Although you should avoid toxic cleaners, that doesn’t mean you shouldn’t regularly clean the surfaces in your home. Getting into the habit of cleaning and drying the surfaces in your bathroom and other moist areas is a great way to keep your bathroom clean and free of mold and mildew.
Mold can’t grow and thrive without moisture, so it’s important to dry wet areas in your home immediately. A leaky pipe, a damp basement, and even a spill on your carpet needs to be dried thoroughly and as quickly as possible (within 24 hours). Also, make sure you don’t leave wet clothing or bath towels out for too long. It is very difficult to completely clean material that has been compromised by mold.
Fix any plumbing leaks or water issues to remove the sources of moisture in your home. Some waterproofing solutions include:
- Cleaning and repairing gutter and downspout systems
- Installing and maintaining a basement sump pump.
- Sealing window and foundation leaks
- Improving drainage by repairing lots, unblocking sewers, and installing new drainage systems.
- Repairing leaks as soon as you find them
Mold Remediation Appointment
We are available 24 hours per day. Before your appointment, be sure to:
- Inventory damaged and missing goods for your insurance claim.
- Throw away all sealed and unsealed food and beverage contacted by storm flood waters.
- Open windows and doors.
- Refrain from using electrical devices until it is safe.
- Remove standing water when possible.
- Use dehumidifiers and fans to ventilate your home; SERVPRO of Kendall County can perform this task upon arrival.This list includes
- Carpet, carpet padding, ceiling tiles, clothing, drywall, floor tiles, insulation, leather goods, paper, upholstery, wallpaper and wood items. When our mold remediation expert arrives, he will:
- Our mold remediation technicians will also determine if any contents in your home are salvageable. Porous items that are wet for over 48 hours and cannot be completely dried and cleaned must be disposed of.
- Apply biocides.
- Decide whether or not you can stay in your house during the mold remediation process.
- Determine if additional ventilation and containment is needed.
- Look for mold in the HVAC system and biological hazards in the home.
- Test for any additional mold after the mold remediation process.
- Use quick structural drying techniques.
At times, mold is hard to find. What usually happens is that mold grows in a place that never dried out. A combination of moisture, a warm temperature and an organic food source create the perfect environment for mold to grow quickly, so Bartlett/ Streamwood area is a perfect spot for mold growth with the high humidity and warm spring and summer days. Mold spores are everywhere and can easily get into homes and businesses. Here are some tips to avoid mold growth in your home:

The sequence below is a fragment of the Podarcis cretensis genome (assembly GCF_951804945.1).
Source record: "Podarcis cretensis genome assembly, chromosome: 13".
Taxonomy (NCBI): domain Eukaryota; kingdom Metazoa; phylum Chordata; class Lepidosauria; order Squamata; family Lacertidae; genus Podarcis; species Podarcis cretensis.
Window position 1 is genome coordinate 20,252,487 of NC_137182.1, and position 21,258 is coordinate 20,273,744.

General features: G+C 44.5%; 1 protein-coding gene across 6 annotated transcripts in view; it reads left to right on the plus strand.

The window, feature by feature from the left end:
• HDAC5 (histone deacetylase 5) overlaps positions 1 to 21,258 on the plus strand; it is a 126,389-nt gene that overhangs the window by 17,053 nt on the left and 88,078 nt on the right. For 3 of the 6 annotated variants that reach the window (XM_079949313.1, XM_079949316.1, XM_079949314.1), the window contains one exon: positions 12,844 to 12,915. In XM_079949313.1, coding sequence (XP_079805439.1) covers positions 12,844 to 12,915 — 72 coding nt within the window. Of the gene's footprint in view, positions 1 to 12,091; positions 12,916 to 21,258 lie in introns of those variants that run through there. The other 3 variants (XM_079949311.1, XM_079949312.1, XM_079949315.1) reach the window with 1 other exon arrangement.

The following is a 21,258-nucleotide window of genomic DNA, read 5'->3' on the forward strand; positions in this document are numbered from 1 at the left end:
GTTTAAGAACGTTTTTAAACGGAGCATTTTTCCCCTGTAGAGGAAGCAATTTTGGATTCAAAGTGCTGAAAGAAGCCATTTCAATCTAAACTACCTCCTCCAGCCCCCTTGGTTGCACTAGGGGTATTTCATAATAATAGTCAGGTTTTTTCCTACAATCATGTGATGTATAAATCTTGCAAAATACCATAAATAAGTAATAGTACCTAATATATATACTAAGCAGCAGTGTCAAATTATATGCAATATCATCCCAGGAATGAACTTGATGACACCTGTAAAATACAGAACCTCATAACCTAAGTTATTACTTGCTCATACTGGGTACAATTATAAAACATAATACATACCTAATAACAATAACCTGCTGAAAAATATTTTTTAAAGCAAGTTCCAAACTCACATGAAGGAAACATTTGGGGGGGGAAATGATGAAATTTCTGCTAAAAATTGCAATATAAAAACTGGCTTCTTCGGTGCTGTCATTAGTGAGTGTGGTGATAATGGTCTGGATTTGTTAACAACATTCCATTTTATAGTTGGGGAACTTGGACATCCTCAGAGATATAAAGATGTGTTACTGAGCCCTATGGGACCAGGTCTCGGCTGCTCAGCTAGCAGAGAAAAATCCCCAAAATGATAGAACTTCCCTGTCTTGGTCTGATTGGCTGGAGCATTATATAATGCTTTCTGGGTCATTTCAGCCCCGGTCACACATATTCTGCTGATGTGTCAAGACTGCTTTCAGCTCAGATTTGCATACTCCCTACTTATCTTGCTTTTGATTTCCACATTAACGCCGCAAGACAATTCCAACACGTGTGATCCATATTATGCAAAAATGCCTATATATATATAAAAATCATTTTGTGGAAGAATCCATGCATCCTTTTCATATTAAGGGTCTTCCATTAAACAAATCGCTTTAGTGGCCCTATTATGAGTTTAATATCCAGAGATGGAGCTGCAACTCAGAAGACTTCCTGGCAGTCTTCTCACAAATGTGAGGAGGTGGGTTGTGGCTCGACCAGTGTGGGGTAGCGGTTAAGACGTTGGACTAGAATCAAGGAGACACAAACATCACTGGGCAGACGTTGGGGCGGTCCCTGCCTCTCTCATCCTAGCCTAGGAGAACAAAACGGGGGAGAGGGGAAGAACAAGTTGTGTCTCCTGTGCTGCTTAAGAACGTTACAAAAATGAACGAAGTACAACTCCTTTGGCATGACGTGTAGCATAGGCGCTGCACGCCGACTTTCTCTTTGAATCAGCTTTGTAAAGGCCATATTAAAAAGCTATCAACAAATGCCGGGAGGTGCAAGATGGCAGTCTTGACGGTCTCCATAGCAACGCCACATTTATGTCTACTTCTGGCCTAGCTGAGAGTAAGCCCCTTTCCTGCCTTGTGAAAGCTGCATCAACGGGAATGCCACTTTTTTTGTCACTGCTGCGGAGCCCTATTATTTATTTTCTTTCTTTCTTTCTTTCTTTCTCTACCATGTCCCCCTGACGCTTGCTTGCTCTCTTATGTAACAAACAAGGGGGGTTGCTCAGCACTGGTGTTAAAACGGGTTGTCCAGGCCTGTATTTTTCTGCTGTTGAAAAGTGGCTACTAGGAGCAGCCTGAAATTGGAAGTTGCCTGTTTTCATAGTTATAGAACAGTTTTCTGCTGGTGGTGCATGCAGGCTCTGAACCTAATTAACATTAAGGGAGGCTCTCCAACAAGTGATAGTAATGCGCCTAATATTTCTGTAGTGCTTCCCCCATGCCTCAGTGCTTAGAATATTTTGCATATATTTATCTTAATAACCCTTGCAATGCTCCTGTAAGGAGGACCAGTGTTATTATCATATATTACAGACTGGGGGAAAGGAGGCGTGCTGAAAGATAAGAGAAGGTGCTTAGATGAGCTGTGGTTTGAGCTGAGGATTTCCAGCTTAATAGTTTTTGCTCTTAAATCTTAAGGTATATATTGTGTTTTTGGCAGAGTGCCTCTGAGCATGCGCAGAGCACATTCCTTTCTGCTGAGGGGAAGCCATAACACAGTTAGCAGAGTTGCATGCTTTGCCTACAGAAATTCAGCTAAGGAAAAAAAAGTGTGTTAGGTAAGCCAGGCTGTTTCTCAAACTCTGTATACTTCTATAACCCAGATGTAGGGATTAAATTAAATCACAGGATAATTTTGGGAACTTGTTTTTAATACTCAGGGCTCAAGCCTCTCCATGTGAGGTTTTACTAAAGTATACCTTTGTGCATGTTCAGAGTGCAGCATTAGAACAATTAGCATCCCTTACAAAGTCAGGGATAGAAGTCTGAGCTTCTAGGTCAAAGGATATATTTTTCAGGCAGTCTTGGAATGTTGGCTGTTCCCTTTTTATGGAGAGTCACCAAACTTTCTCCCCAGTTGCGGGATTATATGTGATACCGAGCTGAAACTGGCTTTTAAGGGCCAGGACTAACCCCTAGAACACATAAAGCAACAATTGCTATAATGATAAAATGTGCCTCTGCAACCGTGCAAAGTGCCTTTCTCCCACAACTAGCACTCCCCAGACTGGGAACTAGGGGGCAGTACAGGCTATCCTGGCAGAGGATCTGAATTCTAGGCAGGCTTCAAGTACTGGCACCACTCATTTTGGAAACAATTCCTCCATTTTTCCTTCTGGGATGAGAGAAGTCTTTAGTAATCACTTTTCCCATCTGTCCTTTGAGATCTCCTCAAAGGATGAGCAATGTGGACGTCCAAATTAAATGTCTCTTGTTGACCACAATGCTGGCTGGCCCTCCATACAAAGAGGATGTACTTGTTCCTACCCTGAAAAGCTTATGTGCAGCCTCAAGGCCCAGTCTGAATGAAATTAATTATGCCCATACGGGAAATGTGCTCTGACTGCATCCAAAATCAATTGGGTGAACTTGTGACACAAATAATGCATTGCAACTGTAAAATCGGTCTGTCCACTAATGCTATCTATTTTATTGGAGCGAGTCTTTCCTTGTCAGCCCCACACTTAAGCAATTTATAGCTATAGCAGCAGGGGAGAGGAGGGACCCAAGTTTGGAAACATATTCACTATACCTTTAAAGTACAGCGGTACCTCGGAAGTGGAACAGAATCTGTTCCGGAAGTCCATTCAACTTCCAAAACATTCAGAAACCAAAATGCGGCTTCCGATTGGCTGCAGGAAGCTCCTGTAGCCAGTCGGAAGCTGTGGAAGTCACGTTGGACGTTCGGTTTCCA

-Do not allow standing water in or around your home
-Leave the AC Unit running when you are not at home
-Use exhaust fans in your home, especially in the bathroom
-If you notice any strange smells, investigate immediately
-Don't forget to call your local remediation, SERVPRO of Streamwood/ Bartlett/ West Chicago City, at 630-562-9212 if you think mold may be an issue you are facing in your home
Mold is Everywhere
Mold Fact #1: Mold is everywhere, no matter what you try to do.
Bits of mold are part of the air you breathe everywhere you go. Molds grow on plants and in soil, float off into the air, and float in through your doors and windows. You’ve been dealing with it all your life and there is usually no way (except in very special circumstances) to create a space with no mold in the air.
Mold Fact #2: Large areas of mold should really be dealt with by a professional.
When mold areas get larger than about 10 square feet (about a square meter) or you don’t know the extent of the problem (for instance: mold can grow behind the walls) it is important to bring in a professional, like SERVPRO of Streamwood/ Bartlett/ West Chicago City, who is familiar with how to deal with mold properly. This sized area usually requires extra precautions when removing mold. Much larger areas of mold can require very complicated procedures and precautions.
Mold Fact #3: Stains and mysterious spots are not always mold.
Sometimes a black, brown, grey, or white spot isn’t actually mold. Efflorescence, for instance, is a whitish deposit, especially on concrete or rocks. That happens when water permeates the material and leaves behind a deposit of salts. Note, however, that in this case there is water permeation, which may mean there is mold growing where you don’t see it. Other spots can be caused by soot or soil deposits, giving a darker color. If you want to know what you’re looking at, you can collect samples yourselves and send them to mold laboratories that can test air samples or pieces of material and tell you whether you have mold or not.